Battle was joined in the boggy ground at the bottom of the hill where the difference in English and Scottish weaponry became decisive. The unwieldy pikes, which kept the English cavalry at bay during the Battle if Bannockburn 200 years before, proved to be ineffective against English infantry carrying bills. The Englishmen simply chopped the tops off the Scottish pikes then disembowelled the defenceless pikemen.
The battle became a slaughter. After just a few hours of butchert, between 10,000 and 12,000 Scotsmen, more than a third of James’ army lay dead on Flodden Field. Amongst the mangled corpses were the bodies of King James himself and scores of his nobles. The chronicler Robert Lindsay, writing 50 years later, lamented that every titled family in Scotland had lost at least one man at Flodden.
It is often said that the slaughter of the Scottish nobility at Flodden ended Scotland’s ability to function as an independent nation and thus paved the way for the uniting of the kingdoms of Scotland and England as Great Britain. Whilst this is undoubtedly true, it is only half the story. Though the Scots lost the battle of Flodden they did not lose the thousand years’ long Anglo-Scottish War and the seeds of Scotland’s ultimate victory were sown in the blood-soaked mud of Northumberland.
In 1603, ninety years after Flodden, the last Tudor monarch, the childless Elizabeth I, died an the English crown passed to James IV’s great-grandson also called James. Thus James VI of Scotland became Jamrs I of England. Though, in 1714, James’ direct descendants would lose the crown to their German cousins, the fact remains it was a Scottish King that finally ascended the English throne and not the other way around.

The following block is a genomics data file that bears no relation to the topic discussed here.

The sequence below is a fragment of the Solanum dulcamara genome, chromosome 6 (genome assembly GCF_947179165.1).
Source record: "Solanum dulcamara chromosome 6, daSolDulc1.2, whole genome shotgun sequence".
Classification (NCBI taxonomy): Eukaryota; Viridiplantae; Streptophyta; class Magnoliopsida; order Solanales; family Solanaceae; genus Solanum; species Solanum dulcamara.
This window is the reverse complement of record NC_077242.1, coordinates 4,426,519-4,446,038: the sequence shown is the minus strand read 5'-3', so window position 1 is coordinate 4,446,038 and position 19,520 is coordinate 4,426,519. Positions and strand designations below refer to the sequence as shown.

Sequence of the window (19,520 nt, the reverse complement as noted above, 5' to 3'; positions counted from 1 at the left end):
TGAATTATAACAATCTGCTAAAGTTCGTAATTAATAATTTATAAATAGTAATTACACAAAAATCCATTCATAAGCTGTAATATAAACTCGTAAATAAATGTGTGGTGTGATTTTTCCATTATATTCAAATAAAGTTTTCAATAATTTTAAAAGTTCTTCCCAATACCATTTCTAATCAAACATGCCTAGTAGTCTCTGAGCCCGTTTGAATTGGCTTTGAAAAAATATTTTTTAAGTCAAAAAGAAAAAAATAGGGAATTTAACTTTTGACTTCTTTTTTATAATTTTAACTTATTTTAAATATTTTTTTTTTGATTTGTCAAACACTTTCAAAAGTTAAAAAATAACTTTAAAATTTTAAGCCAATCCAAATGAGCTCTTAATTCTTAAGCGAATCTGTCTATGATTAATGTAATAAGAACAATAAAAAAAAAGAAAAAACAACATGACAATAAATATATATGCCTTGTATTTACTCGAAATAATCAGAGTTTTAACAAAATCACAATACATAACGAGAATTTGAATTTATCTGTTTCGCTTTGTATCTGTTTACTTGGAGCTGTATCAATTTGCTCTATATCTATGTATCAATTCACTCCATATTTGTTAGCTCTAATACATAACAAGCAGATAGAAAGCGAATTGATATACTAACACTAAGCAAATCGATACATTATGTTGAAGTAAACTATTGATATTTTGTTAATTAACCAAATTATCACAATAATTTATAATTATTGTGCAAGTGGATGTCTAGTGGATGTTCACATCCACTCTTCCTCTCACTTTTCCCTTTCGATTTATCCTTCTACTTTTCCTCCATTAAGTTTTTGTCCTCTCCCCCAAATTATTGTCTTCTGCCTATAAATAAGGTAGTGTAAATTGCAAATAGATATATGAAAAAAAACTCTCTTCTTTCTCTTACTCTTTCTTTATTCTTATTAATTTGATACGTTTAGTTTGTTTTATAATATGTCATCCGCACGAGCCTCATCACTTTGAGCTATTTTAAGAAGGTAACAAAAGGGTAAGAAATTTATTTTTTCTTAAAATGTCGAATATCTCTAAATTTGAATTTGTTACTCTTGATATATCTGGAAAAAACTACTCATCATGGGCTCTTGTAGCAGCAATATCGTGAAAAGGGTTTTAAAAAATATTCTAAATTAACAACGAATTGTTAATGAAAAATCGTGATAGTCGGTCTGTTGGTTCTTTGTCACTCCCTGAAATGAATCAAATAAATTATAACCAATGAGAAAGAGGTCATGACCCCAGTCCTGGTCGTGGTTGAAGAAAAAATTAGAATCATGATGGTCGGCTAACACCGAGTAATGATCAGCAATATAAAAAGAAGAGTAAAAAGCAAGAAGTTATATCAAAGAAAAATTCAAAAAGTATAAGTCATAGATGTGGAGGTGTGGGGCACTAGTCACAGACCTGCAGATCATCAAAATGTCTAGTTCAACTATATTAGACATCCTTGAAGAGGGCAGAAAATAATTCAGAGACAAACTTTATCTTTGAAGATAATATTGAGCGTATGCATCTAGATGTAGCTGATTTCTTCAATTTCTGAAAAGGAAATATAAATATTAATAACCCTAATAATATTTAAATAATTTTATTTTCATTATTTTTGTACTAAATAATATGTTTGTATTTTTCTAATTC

The Legacy of Flodden
The true significance of Flodden is that it delayed the almost inevitable unification of England and Scotland by almost a century and in that century the Protestant Reformation took root both North and South of the Border. If, instead of dying at Flodden, James IV had fulfilled his boast of ‘capturing York by Michaelmas’, then the French would have invaded England and restored the Yorkist pretender, Richard de la Pole, to the Engish throne. Indeed, in 1513 Richard, the last ‘White Rose’, was busy recruiting an army of 12,000 French mercenaries when the knock-on effects of Flodden forced him to pursepone his planned invasion.
If Henry VIII had been deposed, then there would have been no neef for a desperate search for a male heir to continue the Tudor dynasty. As a result there would have been no split with the Pope and no /church of England. Similarly, if James IV had lived, Scotland might have avoided the religious and political chaos that followed the disastrous reign of Mary Queen of Scots thirty years later.
But, for good or ill, Protestantism did florish in Britain and it fuelled the next two centuries of civil strife in England and Scotland which ultimately ended the absolute power of the monachs in Britain. Later, the British would export their new-fangled ideas about democracy and political freedom, forged during these civil wars, to their colonies in America and around the world. It’s therefore no idle boast to say that without Henry VIII’s victory at Flodden, world history would have followed a very different path. Yet for all this importance Flodden remained largely forgotten … until now. As we approach this momentous battle’s quincentenary, there are plans to use a new concept in museums to restore Flodden’s rightful place in British, European and world history.Tagged